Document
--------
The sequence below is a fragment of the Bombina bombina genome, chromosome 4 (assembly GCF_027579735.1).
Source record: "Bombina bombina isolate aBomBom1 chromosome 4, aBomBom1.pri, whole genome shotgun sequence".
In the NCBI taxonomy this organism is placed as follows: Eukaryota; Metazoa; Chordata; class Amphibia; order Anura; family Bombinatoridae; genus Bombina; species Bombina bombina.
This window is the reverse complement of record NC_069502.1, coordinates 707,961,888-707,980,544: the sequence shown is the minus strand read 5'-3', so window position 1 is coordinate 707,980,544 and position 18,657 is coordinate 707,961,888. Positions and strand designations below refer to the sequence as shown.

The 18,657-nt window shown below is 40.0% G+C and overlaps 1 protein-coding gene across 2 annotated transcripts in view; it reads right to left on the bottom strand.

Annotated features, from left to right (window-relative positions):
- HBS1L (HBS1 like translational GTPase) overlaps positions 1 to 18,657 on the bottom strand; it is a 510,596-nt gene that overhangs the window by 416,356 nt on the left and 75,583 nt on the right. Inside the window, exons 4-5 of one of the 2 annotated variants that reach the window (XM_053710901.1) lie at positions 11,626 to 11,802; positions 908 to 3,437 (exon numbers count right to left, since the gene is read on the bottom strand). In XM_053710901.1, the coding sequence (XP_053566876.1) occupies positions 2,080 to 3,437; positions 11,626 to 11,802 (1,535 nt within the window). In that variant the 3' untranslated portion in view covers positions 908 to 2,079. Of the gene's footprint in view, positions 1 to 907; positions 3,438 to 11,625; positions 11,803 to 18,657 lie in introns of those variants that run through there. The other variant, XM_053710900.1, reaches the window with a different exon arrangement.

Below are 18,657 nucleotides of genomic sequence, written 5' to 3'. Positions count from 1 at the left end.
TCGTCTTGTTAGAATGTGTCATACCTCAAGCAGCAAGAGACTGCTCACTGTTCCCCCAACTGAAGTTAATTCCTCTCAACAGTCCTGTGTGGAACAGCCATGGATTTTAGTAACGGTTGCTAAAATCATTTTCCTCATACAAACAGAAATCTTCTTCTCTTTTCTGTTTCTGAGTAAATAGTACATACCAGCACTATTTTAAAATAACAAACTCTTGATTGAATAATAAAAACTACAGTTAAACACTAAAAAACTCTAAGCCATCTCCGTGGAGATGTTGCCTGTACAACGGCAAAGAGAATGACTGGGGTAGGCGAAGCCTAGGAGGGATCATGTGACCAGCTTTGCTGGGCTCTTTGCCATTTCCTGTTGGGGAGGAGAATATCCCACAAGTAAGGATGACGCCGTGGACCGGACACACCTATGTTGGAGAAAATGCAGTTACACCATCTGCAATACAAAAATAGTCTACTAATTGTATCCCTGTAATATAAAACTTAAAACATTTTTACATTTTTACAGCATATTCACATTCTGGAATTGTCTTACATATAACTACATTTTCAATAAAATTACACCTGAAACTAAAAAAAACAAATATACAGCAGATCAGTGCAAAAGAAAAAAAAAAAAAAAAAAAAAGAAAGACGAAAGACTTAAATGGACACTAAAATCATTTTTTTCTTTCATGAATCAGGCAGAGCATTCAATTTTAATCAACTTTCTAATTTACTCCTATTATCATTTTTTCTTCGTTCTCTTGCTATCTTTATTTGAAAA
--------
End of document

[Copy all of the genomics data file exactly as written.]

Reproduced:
The sequence below is a fragment of the Bombina bombina genome, chromosome 4 (assembly GCF_027579735.1).
Source record: "Bombina bombina isolate aBomBom1 chromosome 4, aBomBom1.pri, whole genome shotgun sequence".
In the NCBI taxonomy this organism is placed as follows: Eukaryota; Metazoa; Chordata; class Amphibia; order Anura; family Bombinatoridae; genus Bombina; species Bombina bombina.
This window is the reverse complement of record NC_069502.1, coordinates 707,961,888-707,980,544: the sequence shown is the minus strand read 5'-3', so window position 1 is coordinate 707,980,544 and position 18,657 is coordinate 707,961,888. Positions and strand designations below refer to the sequence as shown.

The 18,657-nt window shown below is 40.0% G+C and overlaps 1 protein-coding gene across 2 annotated transcripts in view; it reads right to left on the bottom strand.

Annotated features, from left to right (window-relative positions):
- HBS1L (HBS1 like translational GTPase) overlaps positions 1 to 18,657 on the bottom strand; it is a 510,596-nt gene that overhangs the window by 416,356 nt on the left and 75,583 nt on the right. Inside the window, exons 4-5 of one of the 2 annotated variants that reach the window (XM_053710901.1) lie at positions 11,626 to 11,802; positions 908 to 3,437 (exon numbers count right to left, since the gene is read on the bottom strand). In XM_053710901.1, the coding sequence (XP_053566876.1) occupies positions 2,080 to 3,437; positions 11,626 to 11,802 (1,535 nt within the window). In that variant the 3' untranslated portion in view covers positions 908 to 2,079. Of the gene's footprint in view, positions 1 to 907; positions 3,438 to 11,625; positions 11,803 to 18,657 lie in introns of those variants that run through there. The other variant, XM_053710900.1, reaches the window with a different exon arrangement.

Below are 18,657 nucleotides of genomic sequence, written 5' to 3'. Positions count from 1 at the left end.
TCGTCTTGTTAGAATGTGTCATACCTCAAGCAGCAAGAGACTGCTCACTGTTCCCCCAACTGAAGTTAATTCCTCTCAACAGTCCTGTGTGGAACAGCCATGGATTTTAGTAACGGTTGCTAAAATCATTTTCCTCATACAAACAGAAATCTTCTTCTCTTTTCTGTTTCTGAGTAAATAGTACATACCAGCACTATTTTAAAATAACAAACTCTTGATTGAATAATAAAAACTACAGTTAAACACTAAAAAACTCTAAGCCATCTCCGTGGAGATGTTGCCTGTACAACGGCAAAGAGAATGACTGGGGTAGGCGAAGCCTAGGAGGGATCATGTGACCAGCTTTGCTGGGCTCTTTGCCATTTCCTGTTGGGGAGGAGAATATCCCACAAGTAAGGATGACGCCGTGGACCGGACACACCTATGTTGGAGAAAATGCAGTTACACCATCTGCAATACAAAAATAGTCTACTAATTGTATCCCTGTAATATAAAACTTAAAACATTTTTACATTTTTACAGCATATTCACATTCTGGAATTGTCTTACATATAACTACATTTTCAATAAAATTACACCTGAAACTAAAAAAAACAAATATACAGCAGATCAGTGCAAAAGAAAAAAAAAAAAAAAAAAAAAGAAAGACGAAAGACTTAAATGGACACTAAAATCATTTTTTTCTTTCATGAATCAGGCAGAGCATTCAATTTTAATCAACTTTCTAATTTACTCCTATTATCATTTTTTCTTCGTTCTCTTGCTATCTTTATTTGAAAA